“You would sit quietly in your crib for hours on end. By 9 months of age you were potty trained, you didn’t like being dirty, and when you got a spot on a dress you would cry and insisted on changing. You threw away the bottle and would insist on drinking out of a cup.” Recently I realized that I was trashing that formula and the high fructose corn syrup that was added to my water, listening to my body. IBS has been my companion into my 60s when healing occurred after consulting with a Naturopath, who treatment the Candida in my intestines and with a whole foods diet. I am a sugar freak which has caused many distressing symptoms, and getting off all those addictive foods has taken away my stomach pain. YEA! Being introverted and enjoying meditation/quiet moments is my major self-care technique my life raft. When in my 20s I took to the wilderness and learned to love the feel and smell of the earth, being alone with Mother Nature, basking in her nurturing qualities was healing by connecting with the universal life force.


When I was a year old my mother lost my baby brother who was born a “blue baby” my mother had RH negative blood factor, my father and the baby had RH positive, which resulted in my mother’s body experiencing the baby as a foreign body and he died the day of his birth. These babies were blue because of their circulatory problem of having poor blood flow, and not getting enough oxygen. This was due to poor fetal development because the mother’s immune system attacks the fetus, as if it is something foreign the body needs to get rid of. My parents really wanted that baby boy and they were emotional distraught over the loss of their dream. I feel as though I was always aware of emotions in others and myself, ever since childhood, which proves to be one of the driving force leading me down my path to healing.


1951 was a difficult year for my parents. My mother had a miscarriage when RH negative reared its ugly head again. This created a hospital bill, “We were in over their heads”. This resulted in my father having to work 2 jobs so Dad and I had less time together. “You would cry when he would leave and we had decided to tell you ‘He is doing it to get you a bike’. This conversation happened over a Weegie Board experiment that wrote out “It is not your fault”. I was in my early 20s, learning to be a psychiatric nurse who loved group therapy. This information she shared lead to understanding where my feelings of guilt were coming from, the underlying cause of my poor balance and aversion to riding a bike, for I have many great memories of my daddy teaching me to ride. Creating my prosperity consciousness has been difficult due to the influence of these early experiences; money has been a major issue in my life that I work on like an onion: peeling back layers after layers of fears and limitations.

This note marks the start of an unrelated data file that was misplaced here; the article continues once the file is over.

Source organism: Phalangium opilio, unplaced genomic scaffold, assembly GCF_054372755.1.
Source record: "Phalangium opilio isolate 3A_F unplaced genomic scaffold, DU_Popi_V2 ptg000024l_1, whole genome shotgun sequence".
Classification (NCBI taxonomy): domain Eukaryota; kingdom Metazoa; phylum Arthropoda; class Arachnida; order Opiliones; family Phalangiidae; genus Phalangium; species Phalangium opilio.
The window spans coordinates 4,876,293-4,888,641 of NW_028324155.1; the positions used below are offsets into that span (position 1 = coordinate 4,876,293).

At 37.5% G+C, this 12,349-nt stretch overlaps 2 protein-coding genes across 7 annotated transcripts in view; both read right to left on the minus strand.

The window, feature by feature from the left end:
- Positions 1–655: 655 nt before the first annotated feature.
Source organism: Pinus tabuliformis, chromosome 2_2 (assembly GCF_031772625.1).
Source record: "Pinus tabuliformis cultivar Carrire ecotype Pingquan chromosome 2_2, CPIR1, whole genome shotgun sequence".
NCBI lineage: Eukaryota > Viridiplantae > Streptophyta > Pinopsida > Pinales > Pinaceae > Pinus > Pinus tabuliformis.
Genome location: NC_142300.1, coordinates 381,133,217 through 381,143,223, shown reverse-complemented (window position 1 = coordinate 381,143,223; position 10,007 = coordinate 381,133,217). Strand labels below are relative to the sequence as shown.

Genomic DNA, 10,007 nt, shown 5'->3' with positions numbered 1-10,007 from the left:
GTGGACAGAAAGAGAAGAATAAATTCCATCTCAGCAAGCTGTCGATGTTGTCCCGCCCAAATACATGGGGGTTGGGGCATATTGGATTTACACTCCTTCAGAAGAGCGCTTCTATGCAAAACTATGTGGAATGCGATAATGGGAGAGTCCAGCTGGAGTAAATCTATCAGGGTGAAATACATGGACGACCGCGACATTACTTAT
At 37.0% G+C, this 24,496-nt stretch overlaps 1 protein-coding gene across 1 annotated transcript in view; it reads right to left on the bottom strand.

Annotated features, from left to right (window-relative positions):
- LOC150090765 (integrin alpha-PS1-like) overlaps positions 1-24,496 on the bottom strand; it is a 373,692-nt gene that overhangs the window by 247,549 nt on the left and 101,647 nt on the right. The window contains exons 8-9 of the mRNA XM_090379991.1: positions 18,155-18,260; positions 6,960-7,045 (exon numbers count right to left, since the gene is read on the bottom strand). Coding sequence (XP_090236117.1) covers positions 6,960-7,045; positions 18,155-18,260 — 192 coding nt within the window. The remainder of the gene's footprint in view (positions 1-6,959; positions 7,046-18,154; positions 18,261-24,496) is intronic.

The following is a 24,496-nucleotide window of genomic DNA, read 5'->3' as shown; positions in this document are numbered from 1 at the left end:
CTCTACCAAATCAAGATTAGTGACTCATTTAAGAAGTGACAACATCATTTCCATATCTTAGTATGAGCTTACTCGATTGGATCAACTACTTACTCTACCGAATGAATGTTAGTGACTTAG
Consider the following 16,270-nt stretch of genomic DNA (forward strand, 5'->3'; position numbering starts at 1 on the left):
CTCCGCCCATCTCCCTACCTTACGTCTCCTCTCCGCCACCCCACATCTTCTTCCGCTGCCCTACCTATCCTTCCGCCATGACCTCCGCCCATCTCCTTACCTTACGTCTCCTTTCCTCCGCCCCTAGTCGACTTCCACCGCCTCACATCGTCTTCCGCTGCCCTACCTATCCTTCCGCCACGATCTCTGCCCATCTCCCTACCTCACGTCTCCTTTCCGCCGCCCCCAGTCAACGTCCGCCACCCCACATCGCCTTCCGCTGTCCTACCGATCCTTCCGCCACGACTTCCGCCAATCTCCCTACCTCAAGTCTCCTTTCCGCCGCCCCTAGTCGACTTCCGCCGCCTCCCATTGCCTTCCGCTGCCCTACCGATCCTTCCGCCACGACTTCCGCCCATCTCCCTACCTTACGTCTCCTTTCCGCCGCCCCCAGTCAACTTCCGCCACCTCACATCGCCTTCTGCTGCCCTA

While in the terrible 2s, I tested the limits placed on me. I remember disobeying my father. He told me “Stay on the top of the stairs, do not to go down the stairs to the sidewalk”, while he was working on his car. Well I have a rebellious nature so I slowly and quietly went down each step on my butt till I got to the street amazed by my success. All of a sudden he was scolding me, carrying me back up the stairs, telling me “stay put”- that was not the last time I ever disobeyed him. I so wanted to be with him, enjoying our times together, happy just being near him, feeling secure and loved. I learn to create that sense of safety and security within thru living in my car while visiting some of the wildest places in the US.


My life was transformed in 1950 when my sister Barbara was born, I was 22 months old.  Barbara has always been a leader with great courage to try new things, something I have always admired. She taught me to get out of my crib, following her on many adventures that I would never have done on my own. I have great memories and wonderful pictures of us in our matching dresses that our Meme made for us. We loved to dance, do the can-can and play together, especially in the park with our mom & dad. We are sisters & friends. It was a wonderful time and I remember it well. To this day I honor my Meme and my ancestors for giving me those seamstress genes. I am ever so grateful for my first sister Barbara, I am forever learning a lot about relationship, communication and acceptance. Thank you little sister.



My second Trauma was at the age of 4, back in 1952, being a care-giver became a strong force, when my father got polio. I can remember that day when night fell, I was awake and praying when a woman appeared to me, I knew it was a vision; it was comforting and scary all at once. I did not know how to handle it; I did not tell anyone about it, I just told her to go away because I was scared. A few weeks later I woke up believing that I was paralyzed and saw my first psychiatrist. I felt responsible for my father’s illness because he was working a lot to get me a bike. I thought that he got polio because people got polio when they overwork. Later I would learn that he did not get the vaccine, while Barbara, Mom and I got it. Thus the responsibility for his illness really lied with him & karma. Deal with my angry at him and the healing of my abandonment wound was a difficult process due to the fact that I idealized him.